Next up was Midwest Beat. This band is so wonderful, and it’s always a pleasure to see them. The band members (Matt Joyce, Logan Kayne, Chris Capelle, and most recently Kyle Denton) are all on the same level, playing succinctly with one another, not just at the same time. You can see their oneness in their tight performance, and hear it especially in their great harmonizing, with Matt, Kyle and Logan all taking turns on lead and backup vocals. Their harmonies are delightful throwbacks to retro pop goodness, layered over the jangly twang of their guitars which are delicately laced with bits of psychedelia. The Midwest Beat is always upbeat and seemingly happy to be playing, which carries over to the audience, even during songs of sadness or heartbreak, such as “Belladonna.” My favorite Midwest Beat song, though, is and always will be “Need You Badly.” In fact, I just bought the song on itunes to hold me over till I get paid and have enough money to buy At the Gates, The Midwest Beat’s full length album that just came out on Dusty Medical. The band played a wide variety of new and old songs (including the aforementioned ones) and even one written by Ryan Adams (not to be confused with Ryan Adams of thee Ryan Adams fame, but rather of Jaill and Goodnight Loving fame), to whom Kyle paid homage to before playing the song.

France Has the Bomb was next. Truth be told, I’m not super into this band. They’re not bad, by any means, and I can appreciate what they do, but it just doesn’t do anything for me. Admittedly I’ve never really listened to their recordings, but nothing I’ve heard during their live performances made me think “Ooooh I need to find that song!” They do the whole garage rock thing, but it’s a little lackluster, especially after several nights of somewhat similar bands. After Midwest Beat I actually popped over to Cactus Club for a drink and some one on one conversation with my darling friend Megan. We got back during the middle of their set, and, though I watched a little bit, I decided to grab another beer and chat at the bar for a while longer.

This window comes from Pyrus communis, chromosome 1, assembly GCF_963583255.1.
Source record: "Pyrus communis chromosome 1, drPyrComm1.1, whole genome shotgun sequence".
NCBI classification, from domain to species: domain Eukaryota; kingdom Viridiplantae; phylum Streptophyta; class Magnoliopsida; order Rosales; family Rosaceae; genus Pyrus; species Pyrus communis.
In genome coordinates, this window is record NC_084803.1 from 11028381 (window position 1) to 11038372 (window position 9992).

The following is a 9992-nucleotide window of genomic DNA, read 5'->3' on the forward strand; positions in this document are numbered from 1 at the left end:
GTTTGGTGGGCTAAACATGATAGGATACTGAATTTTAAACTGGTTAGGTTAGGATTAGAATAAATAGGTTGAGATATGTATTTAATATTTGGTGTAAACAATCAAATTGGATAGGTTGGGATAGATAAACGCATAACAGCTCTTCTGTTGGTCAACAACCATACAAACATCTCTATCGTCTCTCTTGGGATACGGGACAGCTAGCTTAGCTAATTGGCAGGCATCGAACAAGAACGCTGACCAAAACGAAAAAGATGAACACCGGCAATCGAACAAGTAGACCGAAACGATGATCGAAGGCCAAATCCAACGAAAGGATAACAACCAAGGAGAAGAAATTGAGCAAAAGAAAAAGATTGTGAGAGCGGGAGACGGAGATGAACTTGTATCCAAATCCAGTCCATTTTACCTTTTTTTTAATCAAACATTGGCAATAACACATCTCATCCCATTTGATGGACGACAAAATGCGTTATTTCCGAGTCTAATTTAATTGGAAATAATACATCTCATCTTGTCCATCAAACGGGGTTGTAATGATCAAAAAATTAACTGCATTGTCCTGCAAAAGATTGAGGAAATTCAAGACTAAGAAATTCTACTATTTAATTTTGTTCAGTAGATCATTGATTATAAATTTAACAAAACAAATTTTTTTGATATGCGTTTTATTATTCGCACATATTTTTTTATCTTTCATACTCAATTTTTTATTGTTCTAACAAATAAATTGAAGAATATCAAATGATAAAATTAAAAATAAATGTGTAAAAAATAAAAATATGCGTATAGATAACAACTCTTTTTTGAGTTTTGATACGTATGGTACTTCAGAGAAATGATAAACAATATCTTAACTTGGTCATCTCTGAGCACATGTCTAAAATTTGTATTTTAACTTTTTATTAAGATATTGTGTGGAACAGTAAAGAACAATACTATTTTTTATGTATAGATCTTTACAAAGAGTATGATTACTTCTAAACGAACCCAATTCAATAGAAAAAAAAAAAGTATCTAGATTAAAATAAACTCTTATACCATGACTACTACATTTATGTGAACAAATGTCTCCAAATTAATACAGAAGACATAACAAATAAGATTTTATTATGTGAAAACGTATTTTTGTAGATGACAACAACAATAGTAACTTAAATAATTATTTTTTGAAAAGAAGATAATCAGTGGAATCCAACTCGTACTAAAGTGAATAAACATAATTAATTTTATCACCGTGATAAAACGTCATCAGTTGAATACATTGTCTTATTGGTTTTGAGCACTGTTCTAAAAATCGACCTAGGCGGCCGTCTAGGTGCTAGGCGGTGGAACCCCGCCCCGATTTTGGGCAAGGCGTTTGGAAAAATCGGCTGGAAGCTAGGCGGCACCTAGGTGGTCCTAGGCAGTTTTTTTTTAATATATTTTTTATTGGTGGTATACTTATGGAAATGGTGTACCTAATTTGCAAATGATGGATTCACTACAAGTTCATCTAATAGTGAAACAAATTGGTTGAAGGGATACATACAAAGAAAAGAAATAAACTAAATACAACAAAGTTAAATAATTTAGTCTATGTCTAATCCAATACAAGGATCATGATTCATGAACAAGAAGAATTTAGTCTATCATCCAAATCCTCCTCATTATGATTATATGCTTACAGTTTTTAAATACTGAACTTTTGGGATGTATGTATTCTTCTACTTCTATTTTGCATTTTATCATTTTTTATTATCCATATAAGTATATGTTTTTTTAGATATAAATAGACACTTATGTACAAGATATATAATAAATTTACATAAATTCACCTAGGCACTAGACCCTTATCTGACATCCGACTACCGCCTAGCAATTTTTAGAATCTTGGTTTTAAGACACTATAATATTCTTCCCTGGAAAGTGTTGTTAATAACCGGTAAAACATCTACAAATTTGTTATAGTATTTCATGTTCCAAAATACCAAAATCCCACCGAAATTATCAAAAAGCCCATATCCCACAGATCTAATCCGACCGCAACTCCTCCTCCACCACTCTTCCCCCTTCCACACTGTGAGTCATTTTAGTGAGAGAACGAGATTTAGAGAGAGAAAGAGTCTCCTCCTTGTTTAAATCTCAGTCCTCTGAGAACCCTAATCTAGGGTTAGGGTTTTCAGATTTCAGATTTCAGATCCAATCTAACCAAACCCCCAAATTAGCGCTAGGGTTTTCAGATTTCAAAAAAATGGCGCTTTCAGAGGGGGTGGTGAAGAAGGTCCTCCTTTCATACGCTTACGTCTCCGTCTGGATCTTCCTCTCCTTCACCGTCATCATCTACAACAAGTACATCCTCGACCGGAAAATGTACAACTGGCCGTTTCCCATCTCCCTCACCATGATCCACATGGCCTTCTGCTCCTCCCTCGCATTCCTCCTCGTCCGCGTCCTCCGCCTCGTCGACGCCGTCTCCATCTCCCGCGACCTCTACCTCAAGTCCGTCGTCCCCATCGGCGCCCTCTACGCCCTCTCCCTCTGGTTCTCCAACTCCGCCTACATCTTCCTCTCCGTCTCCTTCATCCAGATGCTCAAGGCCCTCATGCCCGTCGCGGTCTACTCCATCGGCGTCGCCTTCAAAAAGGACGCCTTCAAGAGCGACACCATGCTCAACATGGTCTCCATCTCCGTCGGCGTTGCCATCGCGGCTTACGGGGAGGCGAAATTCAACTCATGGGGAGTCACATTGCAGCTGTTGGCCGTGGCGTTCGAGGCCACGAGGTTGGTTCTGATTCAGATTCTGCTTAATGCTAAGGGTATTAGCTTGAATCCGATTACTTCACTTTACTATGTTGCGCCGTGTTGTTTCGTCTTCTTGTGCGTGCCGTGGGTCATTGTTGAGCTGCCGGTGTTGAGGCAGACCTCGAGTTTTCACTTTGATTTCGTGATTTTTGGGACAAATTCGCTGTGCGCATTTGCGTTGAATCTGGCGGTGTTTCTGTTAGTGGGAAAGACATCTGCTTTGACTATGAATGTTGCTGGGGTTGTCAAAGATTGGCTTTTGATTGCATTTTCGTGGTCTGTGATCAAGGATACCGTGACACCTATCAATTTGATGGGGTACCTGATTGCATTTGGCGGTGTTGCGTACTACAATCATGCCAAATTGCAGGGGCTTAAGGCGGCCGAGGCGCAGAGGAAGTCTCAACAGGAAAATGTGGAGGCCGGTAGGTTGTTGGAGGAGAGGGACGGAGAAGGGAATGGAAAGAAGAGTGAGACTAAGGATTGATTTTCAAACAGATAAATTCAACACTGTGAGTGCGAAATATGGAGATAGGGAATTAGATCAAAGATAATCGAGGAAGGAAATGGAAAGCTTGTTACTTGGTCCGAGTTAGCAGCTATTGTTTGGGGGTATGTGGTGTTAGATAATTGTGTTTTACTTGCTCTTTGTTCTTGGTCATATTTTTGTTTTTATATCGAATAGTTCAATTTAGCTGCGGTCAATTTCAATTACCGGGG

The Goodnight Loving were headlining that evening. How do I explain how good this band is? The Goodnight Loving are old souls. They exude wise naivete, melding together the perfect mix of psychedelia, Americana/folk, and intelligent pop. I have listened to their new album, The Goodnight Loving Supper Club, at least a dozen times in the last few days (particular songs even more frequently), and if you get a chance, seriously, do purchase it. And all of their other records. I swear, at one point during their set, I looked around and most everyone was smiling. Andy Kavanaugh, Colin Swinney, and Andy Harris all take turns on lead vocals, and about halfway through the set Andy and Colin swapped their bass and guitar (respectively). Their set included favorites such as “Deadfish on the Bank,” “Train Hopping Man,” and some new ones off their latest, including “Ramble Jamble,” which, honestly, I cannot stop listening to (that and “Into a Grape” are infectious, haunting almost, in the best way possible). The set was wonderful. They were feeling it, the audience was feeling it, and the energy was amazing. Like I said, there was a lot of smiling, and though there was dancing, too, there was a calm in the crowd, an unspoken agreement to really appreciate every song.

After the Goodnight Loving’s set, there was still a good chunk of time left till bar time, so the Get Drunk DJs did their thang, and Club Garibaldi turned into a dance party. For any of you who left immediately after the show, I’m sorry. It was the perfect way to end the night, especially if you felt any remorse about missing the Get Down.

All in all the Dusty Medical Fifth Anniversary was a success and a blast, so here’s hoping for a sixth anniversary fest.

Categories: Review

0 thoughts on “Reviewed: The Dusty Medical Fifth Anniversary, Part Deux”

  1. Anonymous says:

    I felt that way at first with FhtB, but give it more time and it grows on you quickly. Also, can we PLEASE come up with a different term than “garage?” It doesn’t really describe most bands outside of Lil’ Stevie’s Underground Piece-of-Shit-Radio-Show anymore… what about “post-garage?”